How Does Spanish Food Vary Around the Country?
Spain is so rich with regional diversity that each city can feel like you’re in a different country. And this applies especially to food.
Regional specialities vary wildly around Spain. And even the eating culture can be quite different, especially with the region or city’s approach to tapas.
How Does Spanish Cuisine Vary Around the Country?
Spain has a lot of coastline, but also a lot of cities that are nowhere near the sea. Until rail (and later air travel) brought express fish deliveries to Madrid, central Spain’s cuisine was dominated by meat, not seafood.
Even among seafood, you have a big difference between the Mediterranean and Atlantic coasts. Fish from the warmer Med is best deep fried, while cold water fish in the north of the country tend to be cooked ‘a la plancha’, on the hot plate.
And it’s not just the use of fish and meat that varies around Spain. The east coast of Spain is most famous for its rice dishes (not just paella), the Basque Country is known for its inventive pintxos and steaks while Andalusia has a whole host of local specialities, such as gazpacho and migas.
To tapear or not to tapear?
Tapas is as intrinsic to the world’s perception of Spanish culture and flamenco and bullfighting. But tapas varies hugely throughout the country: in some cities, it is virtually unheard of, while in others it has risen to a gourmet high art and in a select few you get given food for free!
Over the next few pages you’ll find my advice on what – and how – to eat in each of Spain’s most popular cities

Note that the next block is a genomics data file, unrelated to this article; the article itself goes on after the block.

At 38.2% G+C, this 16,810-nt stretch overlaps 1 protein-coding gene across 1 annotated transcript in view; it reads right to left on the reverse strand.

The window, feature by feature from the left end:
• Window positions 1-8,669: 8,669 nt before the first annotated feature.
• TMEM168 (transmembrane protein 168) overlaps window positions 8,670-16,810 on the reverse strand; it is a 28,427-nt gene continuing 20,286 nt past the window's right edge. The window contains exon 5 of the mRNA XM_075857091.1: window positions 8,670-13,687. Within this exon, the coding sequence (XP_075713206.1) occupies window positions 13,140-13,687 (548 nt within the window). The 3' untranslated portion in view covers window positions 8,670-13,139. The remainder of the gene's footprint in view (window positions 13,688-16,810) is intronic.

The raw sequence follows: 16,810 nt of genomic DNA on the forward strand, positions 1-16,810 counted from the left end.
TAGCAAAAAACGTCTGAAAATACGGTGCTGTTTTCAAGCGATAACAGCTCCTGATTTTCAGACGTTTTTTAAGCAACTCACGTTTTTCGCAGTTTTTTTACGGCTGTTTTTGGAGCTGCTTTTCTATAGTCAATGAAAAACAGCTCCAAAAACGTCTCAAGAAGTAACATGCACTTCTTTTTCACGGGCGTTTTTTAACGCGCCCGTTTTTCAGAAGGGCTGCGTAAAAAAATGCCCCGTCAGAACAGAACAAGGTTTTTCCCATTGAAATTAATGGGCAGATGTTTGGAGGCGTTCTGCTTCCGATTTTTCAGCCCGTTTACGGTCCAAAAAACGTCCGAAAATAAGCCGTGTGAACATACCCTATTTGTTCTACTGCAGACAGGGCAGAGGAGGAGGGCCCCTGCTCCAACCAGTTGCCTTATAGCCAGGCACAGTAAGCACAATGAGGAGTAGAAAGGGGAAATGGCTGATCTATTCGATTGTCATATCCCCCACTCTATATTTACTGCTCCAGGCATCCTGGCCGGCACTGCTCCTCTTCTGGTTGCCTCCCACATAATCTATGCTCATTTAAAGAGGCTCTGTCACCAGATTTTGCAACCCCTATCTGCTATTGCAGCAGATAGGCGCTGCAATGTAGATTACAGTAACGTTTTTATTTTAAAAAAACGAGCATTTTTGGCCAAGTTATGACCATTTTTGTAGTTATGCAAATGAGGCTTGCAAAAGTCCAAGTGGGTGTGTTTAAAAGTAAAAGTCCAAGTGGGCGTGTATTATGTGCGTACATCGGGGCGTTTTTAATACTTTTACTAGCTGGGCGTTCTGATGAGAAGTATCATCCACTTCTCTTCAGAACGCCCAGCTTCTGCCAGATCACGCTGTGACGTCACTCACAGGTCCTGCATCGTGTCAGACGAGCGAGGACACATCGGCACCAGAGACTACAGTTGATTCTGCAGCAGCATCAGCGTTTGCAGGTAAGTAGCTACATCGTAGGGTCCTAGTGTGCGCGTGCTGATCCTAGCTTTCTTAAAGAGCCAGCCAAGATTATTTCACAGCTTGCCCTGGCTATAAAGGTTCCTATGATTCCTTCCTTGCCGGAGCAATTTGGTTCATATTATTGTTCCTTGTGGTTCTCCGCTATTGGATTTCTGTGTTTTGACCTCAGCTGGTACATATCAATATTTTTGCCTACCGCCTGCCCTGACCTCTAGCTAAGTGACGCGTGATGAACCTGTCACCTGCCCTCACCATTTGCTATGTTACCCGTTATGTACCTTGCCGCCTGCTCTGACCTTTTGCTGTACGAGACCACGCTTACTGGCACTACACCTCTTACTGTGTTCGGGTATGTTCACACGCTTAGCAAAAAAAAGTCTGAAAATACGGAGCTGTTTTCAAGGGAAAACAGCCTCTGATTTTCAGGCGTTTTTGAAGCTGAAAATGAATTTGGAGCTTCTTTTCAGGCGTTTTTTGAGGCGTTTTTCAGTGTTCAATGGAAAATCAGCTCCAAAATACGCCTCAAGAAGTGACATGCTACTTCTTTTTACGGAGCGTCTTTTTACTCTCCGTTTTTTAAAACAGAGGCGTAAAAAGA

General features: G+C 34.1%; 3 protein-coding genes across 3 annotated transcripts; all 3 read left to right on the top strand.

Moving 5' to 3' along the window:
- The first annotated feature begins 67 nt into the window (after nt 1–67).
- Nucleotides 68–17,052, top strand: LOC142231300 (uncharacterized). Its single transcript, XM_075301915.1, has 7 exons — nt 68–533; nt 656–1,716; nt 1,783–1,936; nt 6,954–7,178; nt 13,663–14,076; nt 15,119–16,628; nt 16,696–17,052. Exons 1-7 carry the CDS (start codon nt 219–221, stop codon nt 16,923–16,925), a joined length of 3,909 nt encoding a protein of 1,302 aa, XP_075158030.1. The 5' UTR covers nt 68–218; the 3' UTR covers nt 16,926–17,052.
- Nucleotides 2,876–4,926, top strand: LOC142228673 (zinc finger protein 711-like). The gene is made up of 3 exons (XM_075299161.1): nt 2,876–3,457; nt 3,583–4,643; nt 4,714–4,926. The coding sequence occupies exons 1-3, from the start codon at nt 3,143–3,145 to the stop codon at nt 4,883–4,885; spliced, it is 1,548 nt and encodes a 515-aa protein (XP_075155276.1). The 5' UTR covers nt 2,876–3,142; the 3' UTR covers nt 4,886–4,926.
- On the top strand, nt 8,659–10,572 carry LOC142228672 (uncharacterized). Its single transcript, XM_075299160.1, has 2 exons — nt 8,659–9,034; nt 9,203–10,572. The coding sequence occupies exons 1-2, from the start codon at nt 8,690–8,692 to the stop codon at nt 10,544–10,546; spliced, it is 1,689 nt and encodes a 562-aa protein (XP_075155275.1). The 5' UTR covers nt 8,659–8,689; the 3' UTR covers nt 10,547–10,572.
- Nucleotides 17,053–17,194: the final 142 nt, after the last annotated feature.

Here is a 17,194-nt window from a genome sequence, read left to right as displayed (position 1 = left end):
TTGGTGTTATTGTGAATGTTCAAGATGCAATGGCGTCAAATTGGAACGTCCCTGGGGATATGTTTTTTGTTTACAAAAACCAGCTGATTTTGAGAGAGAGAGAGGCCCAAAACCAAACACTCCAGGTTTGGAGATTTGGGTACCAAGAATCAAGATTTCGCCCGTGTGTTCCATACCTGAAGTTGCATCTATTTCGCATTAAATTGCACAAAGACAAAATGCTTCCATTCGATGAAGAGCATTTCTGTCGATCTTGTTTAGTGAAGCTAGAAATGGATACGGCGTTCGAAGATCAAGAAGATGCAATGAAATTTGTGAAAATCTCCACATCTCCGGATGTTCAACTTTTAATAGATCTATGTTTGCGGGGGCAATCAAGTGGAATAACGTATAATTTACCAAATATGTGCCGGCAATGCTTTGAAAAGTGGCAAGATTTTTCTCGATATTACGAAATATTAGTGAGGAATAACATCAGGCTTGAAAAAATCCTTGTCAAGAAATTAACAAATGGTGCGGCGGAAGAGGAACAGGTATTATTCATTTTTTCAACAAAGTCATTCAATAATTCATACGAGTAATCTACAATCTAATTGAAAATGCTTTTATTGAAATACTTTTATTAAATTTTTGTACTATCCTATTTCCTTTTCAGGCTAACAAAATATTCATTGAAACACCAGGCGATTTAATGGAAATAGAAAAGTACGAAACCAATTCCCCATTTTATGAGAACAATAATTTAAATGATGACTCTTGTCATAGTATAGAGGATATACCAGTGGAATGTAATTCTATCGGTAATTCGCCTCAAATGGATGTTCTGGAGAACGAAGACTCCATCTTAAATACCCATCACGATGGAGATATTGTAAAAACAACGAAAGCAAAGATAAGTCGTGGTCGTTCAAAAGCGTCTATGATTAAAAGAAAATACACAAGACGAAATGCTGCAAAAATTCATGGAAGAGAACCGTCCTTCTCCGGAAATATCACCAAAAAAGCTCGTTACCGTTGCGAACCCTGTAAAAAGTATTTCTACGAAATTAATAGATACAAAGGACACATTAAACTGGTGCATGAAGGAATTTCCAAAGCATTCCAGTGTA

Catalan Cuisine in Barcelona
Barcelona is a, shall we say, difficult place to eat in, particularly for a visitor to the city. Many of the best places have closed down over the years to be replaced by tourist joints that aim to make a quick buck at the expense of good quality, knowing you’ll likely never come back.
But if you do find a good traditional restaurant in Barcelona, such as La Cova Fumada in Barceloneta, what should you eat?
What is traditional Catalan as opposed to Spanish cuisine?
Traditional Catalan Dishes
Pan con tomate (tomato-covered bread),calçots (a type of spring onion or scallion) and sausages (cured and not cured) are all popular in Catalonia.
In the picture above you see a few popular dishes: esqueixada (salted cod), artichokes, botifarra (more like sausage meat as you might have in the UK or Germany than the cured chorizo you expect in Spanish cuisine) and squid in the background, all washed down with vermouth!
Taking its cue from French cooking, Catalan cuisine also has a strong emphasis on sauces.
Tapas Culture in Barcelona